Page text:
The Death of a Legend: A Tale of Two Dogs
You would have never expected such an unlikely pair. One black dachshund, one orange chow mix. Pals since I can remember. The first time I saw this duo, I was driving through the local Indian reservation on my way to a drugstore. They were around 50 feet in front of my truck, the dachshund chasing the chow. I had to laugh at the sight and slowed to watch their antics. The wiener dog's legs worked tirelessly to keep up; it seemed the chow slowed deliberately so his friend could keep stride. They roamed freely and as an animal lover, I saw this as a beautiful and stirring example of friendships that can occur between creatures.
As I drove by, I began to consider the lives of these "Rez Dogs," for I had encountered many such animals as a census worker in April of 2009. We census enumerators had endured a God awful, exhausting week of training, and an entire day was spent on the topic of these creatures. We were instructed to consider the animals extremely dangerous, particularly when in packs. Eye contact was the most threatening behavior to engage in, for the dogs had been known to attack when 'watched' in this way. We were given reams upon reams of forms to complete if we were bitten. Then we were sent on our way.
I began my reservation assignment with deep misgivings; the instructors had successfully instilled an inordinate degree of paranoia in each and every one of us. I drove to each residence cautiously, watching for groupings of dogs, remaining in the truck until I determined it was safe. I admit that on occasion I did not leave my car and mapped the property from the safety of my vehicle. There were some close calls, but only once did I have trouble with a dog.
Near the end of my work on the reservation, I checked my hand-held computer for the right address, opened the truck door, and stepped out. No dogs were in sight. Except for the one nipping at my heels. Actually, at my socks. The vermin in question was a tiny black dachshund, and he was all that, indeed. At least he thought he was, and he was valiantly doing his job to protect his property. I had to admire his efforts. Laughing, amused and unhurt, I finished my job.
The Lay of the Land...and the Highways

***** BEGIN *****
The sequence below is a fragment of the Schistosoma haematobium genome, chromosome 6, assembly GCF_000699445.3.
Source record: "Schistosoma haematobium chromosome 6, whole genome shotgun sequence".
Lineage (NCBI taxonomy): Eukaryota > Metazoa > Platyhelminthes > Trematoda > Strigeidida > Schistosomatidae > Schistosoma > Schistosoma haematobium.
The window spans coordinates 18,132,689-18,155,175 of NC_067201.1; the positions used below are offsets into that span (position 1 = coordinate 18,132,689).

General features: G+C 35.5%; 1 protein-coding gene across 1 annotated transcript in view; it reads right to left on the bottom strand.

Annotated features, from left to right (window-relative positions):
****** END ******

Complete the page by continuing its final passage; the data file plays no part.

In the year since my encounter with the brave little soul, I have seen the pair numerous times. Of course I am assuming the dauchsie is the same one-in all my years in Bishop, I have never seen another one loose. Not a half of a mile from my home is Highway 168 that travels East to West-into the majestic Sierra Nevada Mountains. On the other side of the Highway is the reservation. The chow and dauchsie worried me, and I am sure other drivers, since they often ran across this road, oblivious to the danger. Usually traffic stopped to allow their passage. Drivers familiar with the area know that even occasional livestock saunter by, not an unusual sight.
The Final Chapter
Just yesterday, the legend came to an end on that Highway. Just beginning my morning errands, I drove slowly only to see the poor dachshund, hit by a car on the side of the road. His friend was tending to his small body, no doubt wishing to resume their play. I picked up his little body, put him in my truck and went to a veterinarian not 1/4 of a mile from the accident. I could not catch the chow. I watched, cringing, as he ran from me across the road. He made it.
Vets around here are far too familiar with animal deaths on roads, but they are extremely caring people. I must say I was fairly hysterical as I brought him in, and Dr. Kathryn held me after tending to the little dog. Her compassion will not be forgotten. In a town of 3,500 every sorrow is shared and understood. We are all, perhaps, too close to one another, but I needed that warmth because one of my personal legends had just died.